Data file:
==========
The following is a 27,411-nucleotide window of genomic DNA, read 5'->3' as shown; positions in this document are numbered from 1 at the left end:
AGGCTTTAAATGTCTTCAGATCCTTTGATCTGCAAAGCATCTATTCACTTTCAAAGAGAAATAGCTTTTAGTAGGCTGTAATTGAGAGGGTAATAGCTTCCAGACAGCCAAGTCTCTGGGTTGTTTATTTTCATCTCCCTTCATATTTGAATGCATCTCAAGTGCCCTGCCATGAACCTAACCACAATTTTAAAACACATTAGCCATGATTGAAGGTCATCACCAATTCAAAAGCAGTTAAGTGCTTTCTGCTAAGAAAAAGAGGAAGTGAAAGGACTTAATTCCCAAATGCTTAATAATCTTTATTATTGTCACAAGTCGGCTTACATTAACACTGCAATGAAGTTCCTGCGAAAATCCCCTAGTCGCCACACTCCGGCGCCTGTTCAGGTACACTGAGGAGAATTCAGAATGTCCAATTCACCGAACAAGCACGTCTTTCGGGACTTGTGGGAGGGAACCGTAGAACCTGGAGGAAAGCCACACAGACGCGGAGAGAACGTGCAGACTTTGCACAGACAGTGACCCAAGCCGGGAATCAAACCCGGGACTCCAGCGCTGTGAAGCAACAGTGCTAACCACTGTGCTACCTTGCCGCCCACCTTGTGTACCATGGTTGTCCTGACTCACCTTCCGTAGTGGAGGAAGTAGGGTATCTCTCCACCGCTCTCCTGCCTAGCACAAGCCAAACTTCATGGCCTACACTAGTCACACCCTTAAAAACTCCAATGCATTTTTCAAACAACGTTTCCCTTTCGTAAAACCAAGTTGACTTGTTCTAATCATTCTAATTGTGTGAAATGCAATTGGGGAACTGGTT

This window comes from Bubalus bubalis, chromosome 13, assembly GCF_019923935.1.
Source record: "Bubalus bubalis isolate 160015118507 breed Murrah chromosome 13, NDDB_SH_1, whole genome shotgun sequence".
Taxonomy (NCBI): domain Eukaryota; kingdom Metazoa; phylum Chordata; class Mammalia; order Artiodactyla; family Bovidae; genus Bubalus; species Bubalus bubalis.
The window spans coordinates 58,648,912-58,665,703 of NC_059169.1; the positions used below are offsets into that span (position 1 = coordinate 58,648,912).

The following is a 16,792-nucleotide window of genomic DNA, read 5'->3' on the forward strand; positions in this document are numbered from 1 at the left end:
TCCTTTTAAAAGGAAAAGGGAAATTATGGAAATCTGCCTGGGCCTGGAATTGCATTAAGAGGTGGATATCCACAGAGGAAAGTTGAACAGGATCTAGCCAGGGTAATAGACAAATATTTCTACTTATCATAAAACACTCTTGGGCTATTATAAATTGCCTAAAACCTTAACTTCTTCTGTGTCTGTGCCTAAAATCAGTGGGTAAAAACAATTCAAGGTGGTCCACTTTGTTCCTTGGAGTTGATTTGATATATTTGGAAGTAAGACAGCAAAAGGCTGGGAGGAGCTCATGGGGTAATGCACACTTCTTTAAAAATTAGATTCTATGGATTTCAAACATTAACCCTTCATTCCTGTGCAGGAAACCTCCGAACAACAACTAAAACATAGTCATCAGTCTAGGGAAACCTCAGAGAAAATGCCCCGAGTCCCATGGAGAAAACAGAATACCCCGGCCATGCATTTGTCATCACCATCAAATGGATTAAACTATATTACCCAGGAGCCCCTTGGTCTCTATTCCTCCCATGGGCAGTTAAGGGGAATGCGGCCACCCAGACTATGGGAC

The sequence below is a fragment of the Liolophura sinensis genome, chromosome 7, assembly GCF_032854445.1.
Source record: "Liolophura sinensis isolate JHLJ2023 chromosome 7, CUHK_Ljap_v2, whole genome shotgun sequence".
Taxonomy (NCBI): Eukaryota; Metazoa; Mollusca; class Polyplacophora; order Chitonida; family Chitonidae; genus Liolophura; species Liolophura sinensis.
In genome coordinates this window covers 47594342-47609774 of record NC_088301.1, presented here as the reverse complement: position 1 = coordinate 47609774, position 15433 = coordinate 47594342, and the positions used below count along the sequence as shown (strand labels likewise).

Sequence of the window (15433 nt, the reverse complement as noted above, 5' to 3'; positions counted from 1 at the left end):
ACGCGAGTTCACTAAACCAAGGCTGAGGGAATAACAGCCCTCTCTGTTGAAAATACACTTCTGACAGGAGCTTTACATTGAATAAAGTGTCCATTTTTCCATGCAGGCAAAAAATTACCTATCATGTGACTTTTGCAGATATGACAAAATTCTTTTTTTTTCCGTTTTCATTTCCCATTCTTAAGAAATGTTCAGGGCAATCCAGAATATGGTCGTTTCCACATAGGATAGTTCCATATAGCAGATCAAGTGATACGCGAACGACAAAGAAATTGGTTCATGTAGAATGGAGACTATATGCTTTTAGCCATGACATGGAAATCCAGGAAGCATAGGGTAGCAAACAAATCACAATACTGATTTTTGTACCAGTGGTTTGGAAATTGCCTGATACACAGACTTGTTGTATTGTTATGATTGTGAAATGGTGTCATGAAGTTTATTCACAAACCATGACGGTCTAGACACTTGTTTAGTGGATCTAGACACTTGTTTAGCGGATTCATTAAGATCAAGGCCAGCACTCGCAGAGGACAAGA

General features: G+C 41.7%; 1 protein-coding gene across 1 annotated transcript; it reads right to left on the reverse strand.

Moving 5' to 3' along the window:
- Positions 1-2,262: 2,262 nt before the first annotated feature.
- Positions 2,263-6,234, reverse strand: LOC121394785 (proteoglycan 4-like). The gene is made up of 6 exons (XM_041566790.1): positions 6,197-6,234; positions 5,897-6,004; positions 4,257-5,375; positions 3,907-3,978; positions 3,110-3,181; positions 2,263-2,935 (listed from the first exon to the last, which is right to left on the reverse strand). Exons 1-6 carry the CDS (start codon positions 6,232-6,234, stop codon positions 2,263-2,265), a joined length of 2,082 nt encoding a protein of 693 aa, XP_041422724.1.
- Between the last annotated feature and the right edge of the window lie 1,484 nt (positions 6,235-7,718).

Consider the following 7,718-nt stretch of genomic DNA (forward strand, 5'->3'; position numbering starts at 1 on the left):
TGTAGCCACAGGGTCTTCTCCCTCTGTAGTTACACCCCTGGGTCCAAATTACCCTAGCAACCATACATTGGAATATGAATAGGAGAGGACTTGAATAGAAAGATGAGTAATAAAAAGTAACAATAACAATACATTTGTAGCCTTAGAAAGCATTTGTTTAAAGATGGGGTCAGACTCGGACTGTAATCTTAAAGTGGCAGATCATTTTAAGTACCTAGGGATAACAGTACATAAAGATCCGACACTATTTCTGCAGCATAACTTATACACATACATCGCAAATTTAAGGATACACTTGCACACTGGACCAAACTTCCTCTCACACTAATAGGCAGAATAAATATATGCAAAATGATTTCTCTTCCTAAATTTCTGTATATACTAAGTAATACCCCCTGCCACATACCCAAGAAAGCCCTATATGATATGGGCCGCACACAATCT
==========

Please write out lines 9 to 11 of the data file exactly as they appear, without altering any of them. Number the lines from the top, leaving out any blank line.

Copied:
The sequence below is a fragment of the Liolophura sinensis genome, chromosome 7, assembly GCF_032854445.1.
Source record: "Liolophura sinensis isolate JHLJ2023 chromosome 7, CUHK_Ljap_v2, whole genome shotgun sequence".
Taxonomy (NCBI): Eukaryota; Metazoa; Mollusca; class Polyplacophora; order Chitonida; family Chitonidae; genus Liolophura; species Liolophura sinensis.